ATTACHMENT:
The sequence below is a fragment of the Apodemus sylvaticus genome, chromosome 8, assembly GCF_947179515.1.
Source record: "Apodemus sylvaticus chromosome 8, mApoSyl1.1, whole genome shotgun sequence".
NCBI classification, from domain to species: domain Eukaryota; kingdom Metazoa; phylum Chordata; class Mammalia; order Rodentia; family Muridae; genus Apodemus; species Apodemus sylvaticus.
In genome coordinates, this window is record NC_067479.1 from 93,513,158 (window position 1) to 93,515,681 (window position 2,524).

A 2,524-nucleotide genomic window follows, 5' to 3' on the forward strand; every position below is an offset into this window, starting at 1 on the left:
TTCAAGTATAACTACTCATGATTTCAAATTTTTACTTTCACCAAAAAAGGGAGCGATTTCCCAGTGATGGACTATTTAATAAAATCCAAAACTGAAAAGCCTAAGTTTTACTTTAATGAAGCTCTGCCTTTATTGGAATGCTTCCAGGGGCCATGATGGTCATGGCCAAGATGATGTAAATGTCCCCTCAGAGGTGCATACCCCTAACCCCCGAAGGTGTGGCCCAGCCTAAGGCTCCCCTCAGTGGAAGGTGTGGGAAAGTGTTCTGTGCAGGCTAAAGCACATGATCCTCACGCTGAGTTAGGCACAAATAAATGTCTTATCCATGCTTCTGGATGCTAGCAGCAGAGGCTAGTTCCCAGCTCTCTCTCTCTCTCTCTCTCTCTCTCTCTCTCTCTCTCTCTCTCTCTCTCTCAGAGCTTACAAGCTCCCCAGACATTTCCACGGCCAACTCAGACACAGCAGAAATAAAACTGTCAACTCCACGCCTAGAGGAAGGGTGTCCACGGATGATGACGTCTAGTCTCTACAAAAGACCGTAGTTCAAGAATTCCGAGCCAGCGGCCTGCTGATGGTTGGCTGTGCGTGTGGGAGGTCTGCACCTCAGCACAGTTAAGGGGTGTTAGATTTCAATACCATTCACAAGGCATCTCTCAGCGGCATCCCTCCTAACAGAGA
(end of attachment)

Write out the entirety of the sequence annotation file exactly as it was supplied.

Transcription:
The sequence below is a fragment of the Apodemus sylvaticus genome, chromosome 8, assembly GCF_947179515.1.
Source record: "Apodemus sylvaticus chromosome 8, mApoSyl1.1, whole genome shotgun sequence".
NCBI classification, from domain to species: domain Eukaryota; kingdom Metazoa; phylum Chordata; class Mammalia; order Rodentia; family Muridae; genus Apodemus; species Apodemus sylvaticus.
In genome coordinates, this window is record NC_067479.1 from 93,513,158 (window position 1) to 93,515,681 (window position 2,524).

A 2,524-nucleotide genomic window follows, 5' to 3' on the forward strand; every position below is an offset into this window, starting at 1 on the left:
TTCAAGTATAACTACTCATGATTTCAAATTTTTACTTTCACCAAAAAAGGGAGCGATTTCCCAGTGATGGACTATTTAATAAAATCCAAAACTGAAAAGCCTAAGTTTTACTTTAATGAAGCTCTGCCTTTATTGGAATGCTTCCAGGGGCCATGATGGTCATGGCCAAGATGATGTAAATGTCCCCTCAGAGGTGCATACCCCTAACCCCCGAAGGTGTGGCCCAGCCTAAGGCTCCCCTCAGTGGAAGGTGTGGGAAAGTGTTCTGTGCAGGCTAAAGCACATGATCCTCACGCTGAGTTAGGCACAAATAAATGTCTTATCCATGCTTCTGGATGCTAGCAGCAGAGGCTAGTTCCCAGCTCTCTCTCTCTCTCTCTCTCTCTCTCTCTCTCTCTCTCTCTCTCTCTCTCTCAGAGCTTACAAGCTCCCCAGACATTTCCACGGCCAACTCAGACACAGCAGAAATAAAACTGTCAACTCCACGCCTAGAGGAAGGGTGTCCACGGATGATGACGTCTAGTCTCTACAAAAGACCGTAGTTCAAGAATTCCGAGCCAGCGGCCTGCTGATGGTTGGCTGTGCGTGTGGGAGGTCTGCACCTCAGCACAGTTAAGGGGTGTTAGATTTCAATACCATTCACAAGGCATCTCTCAGCGGCATCCCTCCTAACAGAGA